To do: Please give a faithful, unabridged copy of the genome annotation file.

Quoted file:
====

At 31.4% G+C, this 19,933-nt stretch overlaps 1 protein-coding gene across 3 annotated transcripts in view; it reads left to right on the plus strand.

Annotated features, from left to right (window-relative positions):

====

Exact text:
At 31.4% G+C, this 19,933-nt stretch overlaps 1 protein-coding gene across 3 annotated transcripts in view; it reads left to right on the plus strand.

Annotated features, from left to right (window-relative positions):